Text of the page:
Book lodging early: Hotel rooms, especially those with the best rates, go quickly. So book as early as possible. Since the bulk of activities happen downtown, you’ll want to be close as possible for the convenience factor of having everything nearby, a resting spot in walking distance and to avoid the challenges of finding parking daily.
Plan your schedule.Closer to the event, check SXSW.com for additions and updates to the schedule. Take all the heads up you can get because by the time you receive your registration packet with your pocket guides and such, the wheels are already spinning pretty quickly. Still, study that schedule as soon as you get it. The worst thing is to miss something important to you because you didn’t see it on the schedule.
Pace yourself. If you decide to SXSW 2012, remember to select a few things that are must-see/do for you and then allow the rest to be icing on the cake. You’ll be happier and stress-free. Also, be willing to go to a screening or performances alone. With so many choices, the odds of conflicting interests with friends are possible. If you really want to see something, don’t compromise that because a friend wants to see something else. You’ll have fewer regrets. Besides, there’s plenty of time to be social with an impossible amount of SXSW parties, and even a softball game, happening every single day/night.
Move to the Front of the Line.Why didn’t I encounter lines like most everybody else? Should I let the cat out of the bag?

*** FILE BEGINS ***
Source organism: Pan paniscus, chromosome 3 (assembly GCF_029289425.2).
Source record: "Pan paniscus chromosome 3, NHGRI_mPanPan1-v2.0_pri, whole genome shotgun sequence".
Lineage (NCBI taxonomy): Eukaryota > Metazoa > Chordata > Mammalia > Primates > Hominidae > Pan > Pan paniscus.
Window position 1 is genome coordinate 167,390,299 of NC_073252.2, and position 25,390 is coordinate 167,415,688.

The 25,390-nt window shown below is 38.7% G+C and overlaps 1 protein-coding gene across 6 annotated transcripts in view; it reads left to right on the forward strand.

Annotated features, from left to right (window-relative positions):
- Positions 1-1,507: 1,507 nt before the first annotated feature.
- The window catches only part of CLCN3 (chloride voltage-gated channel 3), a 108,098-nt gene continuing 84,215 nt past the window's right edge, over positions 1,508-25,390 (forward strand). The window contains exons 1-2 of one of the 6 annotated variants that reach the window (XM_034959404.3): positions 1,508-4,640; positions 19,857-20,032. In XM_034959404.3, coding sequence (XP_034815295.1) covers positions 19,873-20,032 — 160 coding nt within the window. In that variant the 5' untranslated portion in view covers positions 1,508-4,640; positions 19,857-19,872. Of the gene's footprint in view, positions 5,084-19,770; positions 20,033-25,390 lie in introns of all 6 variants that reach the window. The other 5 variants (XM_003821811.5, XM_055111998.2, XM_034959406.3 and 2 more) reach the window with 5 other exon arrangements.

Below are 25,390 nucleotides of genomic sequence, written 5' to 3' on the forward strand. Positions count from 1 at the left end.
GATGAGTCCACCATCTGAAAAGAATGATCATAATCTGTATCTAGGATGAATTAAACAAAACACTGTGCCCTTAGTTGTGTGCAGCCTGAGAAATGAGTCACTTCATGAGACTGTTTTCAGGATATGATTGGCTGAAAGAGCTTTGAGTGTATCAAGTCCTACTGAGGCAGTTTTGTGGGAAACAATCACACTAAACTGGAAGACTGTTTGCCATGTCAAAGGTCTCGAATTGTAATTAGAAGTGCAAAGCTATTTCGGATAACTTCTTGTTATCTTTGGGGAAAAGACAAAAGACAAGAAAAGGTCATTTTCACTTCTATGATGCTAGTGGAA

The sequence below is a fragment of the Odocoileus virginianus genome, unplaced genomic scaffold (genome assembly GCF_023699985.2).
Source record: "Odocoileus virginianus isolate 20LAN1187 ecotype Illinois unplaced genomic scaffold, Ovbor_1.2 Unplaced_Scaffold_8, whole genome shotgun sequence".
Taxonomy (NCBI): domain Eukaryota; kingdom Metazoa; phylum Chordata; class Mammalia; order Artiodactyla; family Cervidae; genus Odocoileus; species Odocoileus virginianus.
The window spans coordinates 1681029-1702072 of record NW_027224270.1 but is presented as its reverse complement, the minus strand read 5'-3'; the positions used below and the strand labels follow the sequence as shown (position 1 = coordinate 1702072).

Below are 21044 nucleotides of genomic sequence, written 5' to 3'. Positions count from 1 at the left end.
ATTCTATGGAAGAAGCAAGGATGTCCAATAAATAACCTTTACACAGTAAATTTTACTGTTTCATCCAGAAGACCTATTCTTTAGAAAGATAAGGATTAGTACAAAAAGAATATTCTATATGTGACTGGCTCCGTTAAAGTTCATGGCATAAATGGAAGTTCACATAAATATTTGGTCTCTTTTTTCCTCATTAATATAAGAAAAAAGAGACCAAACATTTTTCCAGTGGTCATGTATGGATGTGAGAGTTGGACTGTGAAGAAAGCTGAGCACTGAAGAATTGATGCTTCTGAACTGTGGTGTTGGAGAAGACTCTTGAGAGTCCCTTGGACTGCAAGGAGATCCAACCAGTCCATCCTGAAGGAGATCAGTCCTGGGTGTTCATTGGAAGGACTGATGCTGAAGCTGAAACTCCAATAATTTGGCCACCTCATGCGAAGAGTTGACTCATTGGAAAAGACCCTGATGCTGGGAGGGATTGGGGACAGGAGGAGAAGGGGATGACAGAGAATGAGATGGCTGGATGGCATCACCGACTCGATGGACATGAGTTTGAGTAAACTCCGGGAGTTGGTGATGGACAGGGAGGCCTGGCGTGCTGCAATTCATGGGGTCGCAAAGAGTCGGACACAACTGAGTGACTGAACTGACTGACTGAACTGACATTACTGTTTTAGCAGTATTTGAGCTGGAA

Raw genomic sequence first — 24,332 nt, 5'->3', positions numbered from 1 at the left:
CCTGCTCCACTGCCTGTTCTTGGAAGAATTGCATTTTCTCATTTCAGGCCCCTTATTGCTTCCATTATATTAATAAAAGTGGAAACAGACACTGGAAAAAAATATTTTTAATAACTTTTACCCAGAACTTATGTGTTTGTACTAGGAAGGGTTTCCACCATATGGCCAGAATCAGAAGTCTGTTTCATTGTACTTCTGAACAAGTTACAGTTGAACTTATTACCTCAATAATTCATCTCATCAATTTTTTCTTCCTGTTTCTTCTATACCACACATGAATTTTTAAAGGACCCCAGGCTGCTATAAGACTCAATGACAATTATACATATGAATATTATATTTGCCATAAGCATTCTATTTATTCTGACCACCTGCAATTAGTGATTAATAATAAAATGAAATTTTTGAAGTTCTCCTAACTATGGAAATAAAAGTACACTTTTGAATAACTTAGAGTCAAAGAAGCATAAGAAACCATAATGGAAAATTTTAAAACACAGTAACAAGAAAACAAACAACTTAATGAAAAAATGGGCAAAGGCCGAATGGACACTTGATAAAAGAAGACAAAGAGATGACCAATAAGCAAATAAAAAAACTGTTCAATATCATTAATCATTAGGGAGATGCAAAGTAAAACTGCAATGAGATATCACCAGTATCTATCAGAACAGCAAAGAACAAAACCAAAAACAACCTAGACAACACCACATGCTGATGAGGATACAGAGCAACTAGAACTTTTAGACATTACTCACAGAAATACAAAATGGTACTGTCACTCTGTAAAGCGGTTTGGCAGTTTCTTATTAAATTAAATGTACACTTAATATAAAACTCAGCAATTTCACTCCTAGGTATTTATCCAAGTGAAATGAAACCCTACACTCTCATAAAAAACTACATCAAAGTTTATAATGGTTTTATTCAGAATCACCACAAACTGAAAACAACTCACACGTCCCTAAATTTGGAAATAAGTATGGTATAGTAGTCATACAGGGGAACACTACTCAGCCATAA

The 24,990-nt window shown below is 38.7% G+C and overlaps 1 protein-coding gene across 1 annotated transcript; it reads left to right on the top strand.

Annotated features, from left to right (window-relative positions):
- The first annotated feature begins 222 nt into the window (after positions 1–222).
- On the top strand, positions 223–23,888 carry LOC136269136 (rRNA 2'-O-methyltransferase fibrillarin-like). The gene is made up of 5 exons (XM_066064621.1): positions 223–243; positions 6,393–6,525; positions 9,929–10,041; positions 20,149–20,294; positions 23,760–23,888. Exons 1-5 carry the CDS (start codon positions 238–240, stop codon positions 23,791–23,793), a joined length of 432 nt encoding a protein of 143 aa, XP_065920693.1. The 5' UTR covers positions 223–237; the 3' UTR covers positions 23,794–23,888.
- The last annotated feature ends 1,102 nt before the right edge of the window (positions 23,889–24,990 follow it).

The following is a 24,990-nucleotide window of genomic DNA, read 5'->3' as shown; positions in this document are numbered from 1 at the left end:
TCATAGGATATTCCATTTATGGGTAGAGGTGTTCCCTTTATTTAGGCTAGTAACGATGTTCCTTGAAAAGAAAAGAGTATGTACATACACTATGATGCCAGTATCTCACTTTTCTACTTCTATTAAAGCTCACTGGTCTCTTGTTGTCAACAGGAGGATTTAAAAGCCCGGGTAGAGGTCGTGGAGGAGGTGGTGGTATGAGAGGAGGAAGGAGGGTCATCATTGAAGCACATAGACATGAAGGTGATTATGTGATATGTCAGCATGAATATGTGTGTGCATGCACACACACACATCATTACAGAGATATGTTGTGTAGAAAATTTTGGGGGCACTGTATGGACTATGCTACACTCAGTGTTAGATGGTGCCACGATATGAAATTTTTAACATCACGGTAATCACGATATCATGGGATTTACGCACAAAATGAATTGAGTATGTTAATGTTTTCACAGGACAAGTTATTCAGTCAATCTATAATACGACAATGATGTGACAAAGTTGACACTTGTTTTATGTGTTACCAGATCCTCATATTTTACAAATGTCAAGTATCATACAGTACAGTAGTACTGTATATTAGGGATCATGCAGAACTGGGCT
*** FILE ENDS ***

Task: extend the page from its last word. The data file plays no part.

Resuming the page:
SXSW has a fabulous SXXpress pass for any movie or music venue. They hand these out at 10 a.m. daily. It’s actually no secret because the information is printed in the registrant’s guides, but they seemed to be virtually unclaimed during the music portion of the conference. These free passes are like a “front of the line” carte blanche that works in conjunction with your badge. So, at movies and music venues, where three lines are queued up in order of badge holders (priority entry), wristbands and then single ticket holders, SXXPress pass holders are bumped to the front of the line ahead of badge holders. For the more popular shows, badge holders alone may fill a venue to capacity, so it would behoove you to get a pass because it’s basically guaranteed entry. These passes aren’t necessary for less hyped-up events, but if it’s something you definitely want to see, consider it insurance. I believe they give out 10 percent of capacity in express passes. During the film portion, most express passes were distributed by 10:30 a.m. … or sooner for the more popular screenings. Lines for the passes started at 9 a.m., typically. For the music portion, well…10 a.m. proved to be too early for that lot. I, however, remained among the few who continued to take advantage of it during the music portion, and it paid off. I rolled out of bed, went for the express pass, and crawled back into bed. Simple. On several occasions, the badge line went around the building/block and I was able to walk right in, including an evening at Stubb’s when the venue was at capacity by 8 p.m. (when I showed up) for people hoping to see Duran Duran at 12:30 a.m. I did have to wait about 20 minutes, but when the fire marshal cleared more to go in, I along with only 5 other express badge holders in our own separate line) were the first to get in and I saw Duran Duran from front and center.